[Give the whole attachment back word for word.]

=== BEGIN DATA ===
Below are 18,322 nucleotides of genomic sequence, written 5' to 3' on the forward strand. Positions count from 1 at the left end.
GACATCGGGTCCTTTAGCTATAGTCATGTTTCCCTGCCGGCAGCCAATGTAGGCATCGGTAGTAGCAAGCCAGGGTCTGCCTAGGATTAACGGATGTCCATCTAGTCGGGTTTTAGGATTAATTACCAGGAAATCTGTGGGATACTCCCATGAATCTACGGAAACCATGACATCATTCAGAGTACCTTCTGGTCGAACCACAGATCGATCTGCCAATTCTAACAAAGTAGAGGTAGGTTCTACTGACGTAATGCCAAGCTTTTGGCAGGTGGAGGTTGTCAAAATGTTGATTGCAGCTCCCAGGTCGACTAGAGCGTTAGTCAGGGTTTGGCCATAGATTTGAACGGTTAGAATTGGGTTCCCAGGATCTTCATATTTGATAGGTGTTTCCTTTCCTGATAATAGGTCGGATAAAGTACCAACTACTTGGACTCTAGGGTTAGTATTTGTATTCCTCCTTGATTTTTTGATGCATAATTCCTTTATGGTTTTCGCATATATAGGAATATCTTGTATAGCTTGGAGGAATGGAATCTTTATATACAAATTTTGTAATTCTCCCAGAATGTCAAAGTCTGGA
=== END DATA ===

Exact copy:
Below are 18,322 nucleotides of genomic sequence, written 5' to 3' on the forward strand. Positions count from 1 at the left end.
GACATCGGGTCCTTTAGCTATAGTCATGTTTCCCTGCCGGCAGCCAATGTAGGCATCGGTAGTAGCAAGCCAGGGTCTGCCTAGGATTAACGGATGTCCATCTAGTCGGGTTTTAGGATTAATTACCAGGAAATCTGTGGGATACTCCCATGAATCTACGGAAACCATGACATCATTCAGAGTACCTTCTGGTCGAACCACAGATCGATCTGCCAATTCTAACAAAGTAGAGGTAGGTTCTACTGACGTAATGCCAAGCTTTTGGCAGGTGGAGGTTGTCAAAATGTTGATTGCAGCTCCCAGGTCGACTAGAGCGTTAGTCAGGGTTTGGCCATAGATTTGAACGGTTAGAATTGGGTTCCCAGGATCTTCATATTTGATAGGTGTTTCCTTTCCTGATAATAGGTCGGATAAAGTACCAACTACTTGGACTCTAGGGTTAGTATTTGTATTCCTCCTTGATTTTTTGATGCATAATTCCTTTATGGTTTTCGCATATATAGGAATATCTTGTATAGCTTGGAGGAATGGAATCTTTATATACAAATTTTGTAATTCTCCCAGAATGTCAAAGTCTGGA